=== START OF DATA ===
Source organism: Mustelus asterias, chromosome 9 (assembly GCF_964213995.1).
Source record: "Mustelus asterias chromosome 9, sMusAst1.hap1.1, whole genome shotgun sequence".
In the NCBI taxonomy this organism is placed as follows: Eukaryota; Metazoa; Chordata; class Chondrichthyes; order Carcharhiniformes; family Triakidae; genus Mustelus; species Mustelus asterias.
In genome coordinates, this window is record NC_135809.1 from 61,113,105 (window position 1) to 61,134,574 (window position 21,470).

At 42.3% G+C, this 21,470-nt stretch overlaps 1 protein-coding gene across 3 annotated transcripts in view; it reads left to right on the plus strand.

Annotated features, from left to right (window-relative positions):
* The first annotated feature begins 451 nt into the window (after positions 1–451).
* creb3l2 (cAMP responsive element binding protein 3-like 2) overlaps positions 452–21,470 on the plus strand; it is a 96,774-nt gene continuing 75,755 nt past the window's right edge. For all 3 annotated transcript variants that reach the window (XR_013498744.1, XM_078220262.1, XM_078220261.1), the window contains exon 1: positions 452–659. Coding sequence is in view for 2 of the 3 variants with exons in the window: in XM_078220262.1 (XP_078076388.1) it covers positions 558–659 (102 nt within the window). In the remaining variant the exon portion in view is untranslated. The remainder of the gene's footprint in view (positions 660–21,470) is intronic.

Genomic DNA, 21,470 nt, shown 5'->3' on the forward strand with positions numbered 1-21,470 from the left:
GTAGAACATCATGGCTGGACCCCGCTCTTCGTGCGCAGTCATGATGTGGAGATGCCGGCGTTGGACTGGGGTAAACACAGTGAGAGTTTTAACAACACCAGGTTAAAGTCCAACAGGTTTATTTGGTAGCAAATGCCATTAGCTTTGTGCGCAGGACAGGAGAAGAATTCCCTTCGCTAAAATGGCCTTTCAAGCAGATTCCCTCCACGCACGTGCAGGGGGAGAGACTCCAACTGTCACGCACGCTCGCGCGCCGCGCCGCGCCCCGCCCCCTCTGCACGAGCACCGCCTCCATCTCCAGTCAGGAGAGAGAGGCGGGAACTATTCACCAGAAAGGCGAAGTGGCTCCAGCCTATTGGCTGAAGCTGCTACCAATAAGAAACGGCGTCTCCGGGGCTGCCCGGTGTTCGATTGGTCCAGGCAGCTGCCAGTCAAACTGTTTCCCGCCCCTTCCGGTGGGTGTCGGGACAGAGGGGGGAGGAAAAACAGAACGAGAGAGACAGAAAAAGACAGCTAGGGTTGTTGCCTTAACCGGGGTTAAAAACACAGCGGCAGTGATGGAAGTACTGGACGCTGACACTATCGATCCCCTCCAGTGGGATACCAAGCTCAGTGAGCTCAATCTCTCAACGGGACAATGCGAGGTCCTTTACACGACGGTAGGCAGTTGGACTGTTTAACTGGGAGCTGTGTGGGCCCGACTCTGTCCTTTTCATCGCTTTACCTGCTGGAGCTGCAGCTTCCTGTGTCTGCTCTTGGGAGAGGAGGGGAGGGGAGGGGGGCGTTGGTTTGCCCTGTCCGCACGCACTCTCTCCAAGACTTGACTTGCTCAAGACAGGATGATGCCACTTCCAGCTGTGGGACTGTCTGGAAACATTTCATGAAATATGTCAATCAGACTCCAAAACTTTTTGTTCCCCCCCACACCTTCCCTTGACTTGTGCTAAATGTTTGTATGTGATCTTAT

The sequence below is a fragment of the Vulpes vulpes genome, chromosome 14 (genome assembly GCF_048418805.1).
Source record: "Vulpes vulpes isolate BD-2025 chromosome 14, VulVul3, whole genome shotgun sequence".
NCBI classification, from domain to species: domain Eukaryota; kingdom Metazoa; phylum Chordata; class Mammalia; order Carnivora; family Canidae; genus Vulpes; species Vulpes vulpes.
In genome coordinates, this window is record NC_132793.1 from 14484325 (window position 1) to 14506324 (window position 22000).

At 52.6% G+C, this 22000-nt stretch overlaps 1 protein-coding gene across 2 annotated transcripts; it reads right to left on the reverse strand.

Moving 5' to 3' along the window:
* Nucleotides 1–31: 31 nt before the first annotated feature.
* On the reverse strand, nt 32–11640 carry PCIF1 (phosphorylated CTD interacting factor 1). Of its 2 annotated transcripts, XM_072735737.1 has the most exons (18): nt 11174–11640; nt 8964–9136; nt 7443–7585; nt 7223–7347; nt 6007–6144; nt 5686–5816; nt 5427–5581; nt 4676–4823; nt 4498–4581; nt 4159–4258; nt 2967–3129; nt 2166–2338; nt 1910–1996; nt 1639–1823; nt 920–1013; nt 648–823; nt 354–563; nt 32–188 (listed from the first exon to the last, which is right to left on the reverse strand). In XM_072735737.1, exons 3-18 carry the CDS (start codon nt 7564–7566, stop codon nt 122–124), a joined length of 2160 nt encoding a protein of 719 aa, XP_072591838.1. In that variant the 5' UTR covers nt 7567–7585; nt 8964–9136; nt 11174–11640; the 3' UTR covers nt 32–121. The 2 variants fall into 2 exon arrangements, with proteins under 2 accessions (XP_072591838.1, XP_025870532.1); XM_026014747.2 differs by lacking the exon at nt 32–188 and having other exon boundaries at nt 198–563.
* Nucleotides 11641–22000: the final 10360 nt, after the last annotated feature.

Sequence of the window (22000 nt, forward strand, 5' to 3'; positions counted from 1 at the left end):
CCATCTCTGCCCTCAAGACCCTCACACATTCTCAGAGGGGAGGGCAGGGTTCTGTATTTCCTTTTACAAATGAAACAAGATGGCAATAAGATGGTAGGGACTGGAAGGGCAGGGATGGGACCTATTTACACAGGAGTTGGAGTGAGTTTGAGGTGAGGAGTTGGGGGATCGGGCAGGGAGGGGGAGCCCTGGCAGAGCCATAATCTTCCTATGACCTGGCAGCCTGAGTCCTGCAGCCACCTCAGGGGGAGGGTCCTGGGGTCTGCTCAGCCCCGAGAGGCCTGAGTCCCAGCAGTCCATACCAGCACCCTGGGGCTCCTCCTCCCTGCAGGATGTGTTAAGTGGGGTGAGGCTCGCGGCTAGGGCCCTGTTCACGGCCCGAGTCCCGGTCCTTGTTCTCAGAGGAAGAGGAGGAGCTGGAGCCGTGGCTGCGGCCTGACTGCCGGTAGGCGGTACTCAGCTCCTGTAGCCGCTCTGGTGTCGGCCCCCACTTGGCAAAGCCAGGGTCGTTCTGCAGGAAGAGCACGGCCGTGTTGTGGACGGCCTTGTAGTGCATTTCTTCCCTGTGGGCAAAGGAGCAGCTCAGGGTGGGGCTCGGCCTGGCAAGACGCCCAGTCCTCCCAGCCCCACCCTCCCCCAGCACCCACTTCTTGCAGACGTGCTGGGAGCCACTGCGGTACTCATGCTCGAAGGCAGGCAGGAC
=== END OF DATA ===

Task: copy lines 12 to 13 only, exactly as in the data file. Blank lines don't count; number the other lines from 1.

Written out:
Source record: "Vulpes vulpes isolate BD-2025 chromosome 14, VulVul3, whole genome shotgun sequence".
NCBI classification, from domain to species: domain Eukaryota; kingdom Metazoa; phylum Chordata; class Mammalia; order Carnivora; family Canidae; genus Vulpes; species Vulpes vulpes.